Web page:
Posted by Pastor Stuart

When I was a youth minister in my 20s, I had one church leadership committee (most of whom were over 50) turn to me and ask what the one solution was for our church’s decline in members, and I could feel the pressure of the modern American church turning to me for the answer. All I knew to say was, “Well, there’s not one thing you can do, like start some magical program. It’s a deeper issue.” I could tell they were disappointed.

A few posts ago we started thinking about why so few people are a part of churches now than they were in the past. This will be an ongoing topic to ponder. Right now let’s think about “Millennials.” That term covers people born between the early 1980s and 2000, so young adults and upper teenagers today. And Millennials are having a hard time with churches today.

In the article “What Millennials Don’t Want from the Church” the author laments, “The most frustrating part of being a Millennial is that my church does not understand me.” Yikes! Well then, how can we understand them better?

What’s ironic is that churches have been wanting to “attract more young people” since… well forever. Lately the thinking has been, “What’s the solution? Ooh, start a praise band, use Twitter, hang out at a coffee shop. Then they’ll be sure to come!” But it’s not an easy answer quick fix sort of issue.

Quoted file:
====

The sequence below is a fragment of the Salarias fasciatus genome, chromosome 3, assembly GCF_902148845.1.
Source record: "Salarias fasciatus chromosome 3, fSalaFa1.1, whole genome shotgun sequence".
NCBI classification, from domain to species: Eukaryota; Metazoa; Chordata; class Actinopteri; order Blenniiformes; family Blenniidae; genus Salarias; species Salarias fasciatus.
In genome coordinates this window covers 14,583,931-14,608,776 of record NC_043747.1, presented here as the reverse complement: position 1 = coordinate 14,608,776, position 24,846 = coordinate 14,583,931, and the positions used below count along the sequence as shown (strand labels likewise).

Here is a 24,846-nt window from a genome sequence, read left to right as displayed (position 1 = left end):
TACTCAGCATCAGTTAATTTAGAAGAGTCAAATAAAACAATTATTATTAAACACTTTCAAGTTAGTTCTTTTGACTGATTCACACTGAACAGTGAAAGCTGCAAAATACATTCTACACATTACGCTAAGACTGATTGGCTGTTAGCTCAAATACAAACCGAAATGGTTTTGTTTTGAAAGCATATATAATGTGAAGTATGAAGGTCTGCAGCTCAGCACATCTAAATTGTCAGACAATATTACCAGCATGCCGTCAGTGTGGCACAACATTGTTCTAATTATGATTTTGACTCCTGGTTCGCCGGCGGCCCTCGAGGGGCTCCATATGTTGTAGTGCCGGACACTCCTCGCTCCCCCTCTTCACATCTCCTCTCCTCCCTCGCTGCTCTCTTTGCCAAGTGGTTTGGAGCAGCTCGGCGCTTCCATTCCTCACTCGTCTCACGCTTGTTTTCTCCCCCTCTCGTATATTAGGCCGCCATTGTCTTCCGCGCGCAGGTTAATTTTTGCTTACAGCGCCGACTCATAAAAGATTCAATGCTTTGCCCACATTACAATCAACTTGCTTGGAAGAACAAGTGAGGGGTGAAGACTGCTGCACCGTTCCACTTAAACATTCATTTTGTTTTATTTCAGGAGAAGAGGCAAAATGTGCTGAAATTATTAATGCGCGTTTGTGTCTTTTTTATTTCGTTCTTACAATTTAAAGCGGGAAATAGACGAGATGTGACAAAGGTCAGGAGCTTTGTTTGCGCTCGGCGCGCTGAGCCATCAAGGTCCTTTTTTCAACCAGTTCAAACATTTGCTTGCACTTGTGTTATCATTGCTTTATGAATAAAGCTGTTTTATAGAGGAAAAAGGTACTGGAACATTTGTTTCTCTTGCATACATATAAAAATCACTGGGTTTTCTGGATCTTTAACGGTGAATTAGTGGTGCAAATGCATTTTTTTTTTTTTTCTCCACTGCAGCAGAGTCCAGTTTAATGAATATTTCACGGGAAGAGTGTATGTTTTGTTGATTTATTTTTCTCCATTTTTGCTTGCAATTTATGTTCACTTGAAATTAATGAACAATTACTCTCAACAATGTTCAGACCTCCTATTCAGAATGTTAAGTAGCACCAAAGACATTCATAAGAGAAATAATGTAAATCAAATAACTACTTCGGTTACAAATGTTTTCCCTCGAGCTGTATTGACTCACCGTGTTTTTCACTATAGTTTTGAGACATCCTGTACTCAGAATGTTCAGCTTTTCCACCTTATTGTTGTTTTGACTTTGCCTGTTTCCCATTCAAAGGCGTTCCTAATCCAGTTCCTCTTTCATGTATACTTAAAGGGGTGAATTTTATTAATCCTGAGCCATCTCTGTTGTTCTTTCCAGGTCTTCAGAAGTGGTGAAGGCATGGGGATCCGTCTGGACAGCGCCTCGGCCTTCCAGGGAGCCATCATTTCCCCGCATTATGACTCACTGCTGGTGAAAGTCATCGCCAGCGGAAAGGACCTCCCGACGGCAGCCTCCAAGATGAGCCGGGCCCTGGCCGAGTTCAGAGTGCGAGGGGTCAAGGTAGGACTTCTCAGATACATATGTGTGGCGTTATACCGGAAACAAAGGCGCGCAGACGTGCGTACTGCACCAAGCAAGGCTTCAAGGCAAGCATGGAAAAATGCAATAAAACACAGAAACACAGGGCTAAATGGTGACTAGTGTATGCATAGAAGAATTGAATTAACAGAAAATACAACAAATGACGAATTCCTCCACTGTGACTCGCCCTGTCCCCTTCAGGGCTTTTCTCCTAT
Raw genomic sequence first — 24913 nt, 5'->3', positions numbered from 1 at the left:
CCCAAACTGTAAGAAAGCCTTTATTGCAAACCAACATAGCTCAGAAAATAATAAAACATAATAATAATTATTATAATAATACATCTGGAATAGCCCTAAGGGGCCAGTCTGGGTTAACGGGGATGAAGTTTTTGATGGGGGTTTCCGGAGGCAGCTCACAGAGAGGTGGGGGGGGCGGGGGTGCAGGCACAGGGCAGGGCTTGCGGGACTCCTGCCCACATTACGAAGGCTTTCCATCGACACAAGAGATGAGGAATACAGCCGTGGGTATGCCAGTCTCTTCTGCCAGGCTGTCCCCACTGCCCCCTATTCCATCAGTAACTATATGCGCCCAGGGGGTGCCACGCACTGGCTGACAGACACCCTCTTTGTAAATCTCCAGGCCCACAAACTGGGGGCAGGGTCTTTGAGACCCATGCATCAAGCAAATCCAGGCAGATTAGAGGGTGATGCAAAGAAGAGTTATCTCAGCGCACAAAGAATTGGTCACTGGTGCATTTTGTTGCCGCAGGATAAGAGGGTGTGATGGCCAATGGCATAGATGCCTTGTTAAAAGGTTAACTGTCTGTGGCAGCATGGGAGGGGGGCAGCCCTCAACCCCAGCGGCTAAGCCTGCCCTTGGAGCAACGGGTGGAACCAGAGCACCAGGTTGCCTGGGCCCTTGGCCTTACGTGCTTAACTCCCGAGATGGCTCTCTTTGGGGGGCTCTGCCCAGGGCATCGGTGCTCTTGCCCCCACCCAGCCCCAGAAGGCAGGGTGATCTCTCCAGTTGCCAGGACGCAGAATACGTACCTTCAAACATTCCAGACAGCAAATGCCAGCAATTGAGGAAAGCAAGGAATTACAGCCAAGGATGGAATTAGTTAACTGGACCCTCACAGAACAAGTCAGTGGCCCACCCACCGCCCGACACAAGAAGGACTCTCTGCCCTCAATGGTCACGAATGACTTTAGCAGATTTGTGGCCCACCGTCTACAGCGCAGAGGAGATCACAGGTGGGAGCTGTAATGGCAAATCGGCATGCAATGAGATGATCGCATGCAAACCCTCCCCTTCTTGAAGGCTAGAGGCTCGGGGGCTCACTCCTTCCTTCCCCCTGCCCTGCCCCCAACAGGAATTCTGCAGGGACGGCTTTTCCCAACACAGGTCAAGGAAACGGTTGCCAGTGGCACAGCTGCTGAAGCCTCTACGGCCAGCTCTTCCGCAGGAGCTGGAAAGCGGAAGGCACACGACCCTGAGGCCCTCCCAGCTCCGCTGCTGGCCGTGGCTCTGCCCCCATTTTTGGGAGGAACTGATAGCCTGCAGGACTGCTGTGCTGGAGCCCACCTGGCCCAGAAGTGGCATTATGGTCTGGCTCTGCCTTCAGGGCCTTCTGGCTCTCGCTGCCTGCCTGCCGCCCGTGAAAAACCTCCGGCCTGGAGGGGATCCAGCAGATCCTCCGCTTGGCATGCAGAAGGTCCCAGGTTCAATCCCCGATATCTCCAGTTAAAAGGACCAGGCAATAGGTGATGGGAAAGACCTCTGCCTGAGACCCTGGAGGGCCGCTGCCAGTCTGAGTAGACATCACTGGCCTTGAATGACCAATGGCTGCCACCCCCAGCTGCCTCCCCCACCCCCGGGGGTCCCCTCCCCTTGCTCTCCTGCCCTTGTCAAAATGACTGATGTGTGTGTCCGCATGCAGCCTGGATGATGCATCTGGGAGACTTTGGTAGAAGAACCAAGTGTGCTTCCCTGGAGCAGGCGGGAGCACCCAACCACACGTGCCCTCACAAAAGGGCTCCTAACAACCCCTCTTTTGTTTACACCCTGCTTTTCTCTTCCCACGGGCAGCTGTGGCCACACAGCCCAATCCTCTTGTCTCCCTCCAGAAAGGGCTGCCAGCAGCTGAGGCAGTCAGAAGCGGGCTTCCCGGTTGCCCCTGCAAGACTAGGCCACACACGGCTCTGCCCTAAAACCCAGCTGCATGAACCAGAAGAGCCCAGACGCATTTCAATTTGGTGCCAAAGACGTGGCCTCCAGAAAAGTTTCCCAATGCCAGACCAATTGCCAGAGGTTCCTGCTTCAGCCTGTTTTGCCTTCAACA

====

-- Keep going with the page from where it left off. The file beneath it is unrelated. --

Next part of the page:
Here’s what the article author has to say:

Millennials want real authentic, worship and real, authentic churches. We want churches that want to have a relationship with us. We do not want churches to immediately advertise to us how great their contemporary service is, how amazing their young adult Sunday school class is, how sizable their group of young adults is…. If churches want Millennials to walk through their doors and stay there, they need to learn how to fully incorporate us and our ideas….. Many of us care and want to be involved in a church, we just have not found ones that will let us in.

Wow! I like that response. You know why? Because I think Hickory Rock is a place where that can happen. Maybe it’s good that we are a small intimate church that doesn’t have money for big flashy worship shows. But what we do have is warmth and relationships. We have a loving family of faith.

Our size is a blessing, because when you come, you are important. You don’t get lost in the crowd. You contribute something every time you’re here.

So let us joyfully open our doors to all Millennials (and Gen Xers and Boomers and Builders etc.) and say, “We want you to be involved. We want you to bring yourself and your ideas. Help us think creatively about building God’s kingdom. Help us not get stuck in stale routines. Help us notice new ways to follow God’s Holy Spirit in our community.”

As with all new ideas, we might take baby steps at first, but Hickory Rock is a supportive place, one that is willing to courageously open itself up to new movements of the Spirit.

May the road rise up to meet us…


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